– Justice was done after Flumpo’s blatant false start in the Find Your Shoes race when it emerged her pair had been accidentally removed from the pile

Their Christmas performance, however, was truly painful. It might not have been so bad had the cast not been mic’d up to broadcast their screeching to the entire neighbourhood. Thankfully the Flump refused to perform, sparing us the amplification of her tuneless warble.

We had another last supper with The One With the Common Sense’s colleagues, sharing a giant plate of cassava leaf stew in the Sierra Leonean fashion.

They had bought us farewell gifts, including matching traditional “country cloth” outfits, and – being rather taken with its chiefly look – I thought I’d wear mine to the lunchtime meal in the office.


The Sierra Leoneans focus on lunch to avoid mention of my cross-dressing

I was thinking it odd that no-one remarked on my attire until one of them drew The One With the Common Sense aside to point out that I was wearing her outfit. I was walking round in the equivalent of a dress, which isn’t really the done thing in Freetown.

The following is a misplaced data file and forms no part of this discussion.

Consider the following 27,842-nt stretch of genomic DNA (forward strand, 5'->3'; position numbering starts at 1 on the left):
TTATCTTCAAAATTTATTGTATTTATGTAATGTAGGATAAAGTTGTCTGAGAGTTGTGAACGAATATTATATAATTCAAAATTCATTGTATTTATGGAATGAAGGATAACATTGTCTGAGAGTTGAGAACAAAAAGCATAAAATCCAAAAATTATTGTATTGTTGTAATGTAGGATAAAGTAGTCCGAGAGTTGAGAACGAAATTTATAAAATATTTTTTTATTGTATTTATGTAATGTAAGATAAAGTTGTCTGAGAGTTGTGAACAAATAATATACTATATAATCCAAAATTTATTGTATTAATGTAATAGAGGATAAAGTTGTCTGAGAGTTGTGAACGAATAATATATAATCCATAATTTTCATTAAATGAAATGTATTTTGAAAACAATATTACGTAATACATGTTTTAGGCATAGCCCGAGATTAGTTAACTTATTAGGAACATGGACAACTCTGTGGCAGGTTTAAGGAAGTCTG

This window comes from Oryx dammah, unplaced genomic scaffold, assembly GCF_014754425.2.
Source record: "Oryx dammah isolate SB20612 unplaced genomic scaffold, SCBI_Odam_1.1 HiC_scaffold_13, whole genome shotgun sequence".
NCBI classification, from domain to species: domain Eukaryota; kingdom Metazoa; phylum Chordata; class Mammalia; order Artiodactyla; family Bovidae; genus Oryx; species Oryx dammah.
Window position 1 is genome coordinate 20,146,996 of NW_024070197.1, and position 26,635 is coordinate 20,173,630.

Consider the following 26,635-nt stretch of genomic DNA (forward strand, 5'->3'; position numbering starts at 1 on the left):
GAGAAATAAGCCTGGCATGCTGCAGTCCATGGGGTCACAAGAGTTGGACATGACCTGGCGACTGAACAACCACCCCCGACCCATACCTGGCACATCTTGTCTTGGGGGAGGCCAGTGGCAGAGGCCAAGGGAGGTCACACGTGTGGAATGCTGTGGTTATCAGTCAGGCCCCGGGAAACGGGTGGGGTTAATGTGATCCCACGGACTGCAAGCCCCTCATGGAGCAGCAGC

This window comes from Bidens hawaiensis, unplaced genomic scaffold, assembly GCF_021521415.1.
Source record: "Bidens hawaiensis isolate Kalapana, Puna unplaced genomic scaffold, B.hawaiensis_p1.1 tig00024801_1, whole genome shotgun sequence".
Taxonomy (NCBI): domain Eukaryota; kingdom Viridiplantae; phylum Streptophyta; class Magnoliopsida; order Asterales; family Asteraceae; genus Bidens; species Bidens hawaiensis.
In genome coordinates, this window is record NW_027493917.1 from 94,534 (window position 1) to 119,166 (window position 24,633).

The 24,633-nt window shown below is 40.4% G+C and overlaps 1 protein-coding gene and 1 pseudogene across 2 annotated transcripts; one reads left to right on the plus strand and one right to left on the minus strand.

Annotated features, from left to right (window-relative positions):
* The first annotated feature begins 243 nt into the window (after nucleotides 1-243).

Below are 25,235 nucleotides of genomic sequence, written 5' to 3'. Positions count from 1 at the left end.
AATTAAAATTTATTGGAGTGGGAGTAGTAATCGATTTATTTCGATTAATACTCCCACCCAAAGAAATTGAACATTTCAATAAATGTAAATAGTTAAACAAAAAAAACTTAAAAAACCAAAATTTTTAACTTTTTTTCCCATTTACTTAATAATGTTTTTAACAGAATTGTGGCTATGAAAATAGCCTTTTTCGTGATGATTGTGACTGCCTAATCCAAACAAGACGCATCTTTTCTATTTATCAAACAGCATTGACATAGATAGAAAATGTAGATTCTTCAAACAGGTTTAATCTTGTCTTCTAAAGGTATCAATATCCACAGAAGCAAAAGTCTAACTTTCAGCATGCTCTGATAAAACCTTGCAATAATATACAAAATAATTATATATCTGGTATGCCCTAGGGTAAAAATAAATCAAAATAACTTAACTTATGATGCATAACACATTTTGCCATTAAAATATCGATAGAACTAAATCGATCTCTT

In our final few days, I squeezed in one final run along Lumley Beach and watched Everton lose to Liverpool one more time with my Everton Sierra Leone mates.

– Making an honorary Ealing Eagle of my running buddy, Thomas, and receiving an Everton Sierra Leone training top from club founder, Amjata

It was all part of a whirlwind exit to the country which in many ways mirrored our first few weeks. When once we fretted about buying a car and generator, now we were stressing about selling the sodding things.

I was never too worried about the car. It was a good motor and we’d looked after it well. Typically, however, it conked out on the afternoon I was supposed to be showing it to two prospective buyers.

Cue frantic calls to our mechanic, who sent his best lad to fix what turned out to be a minor electrical problem, and all was completed with a minimum of fuss. I might have got a little emotional and given the car a sly cuddle as I dropped it off.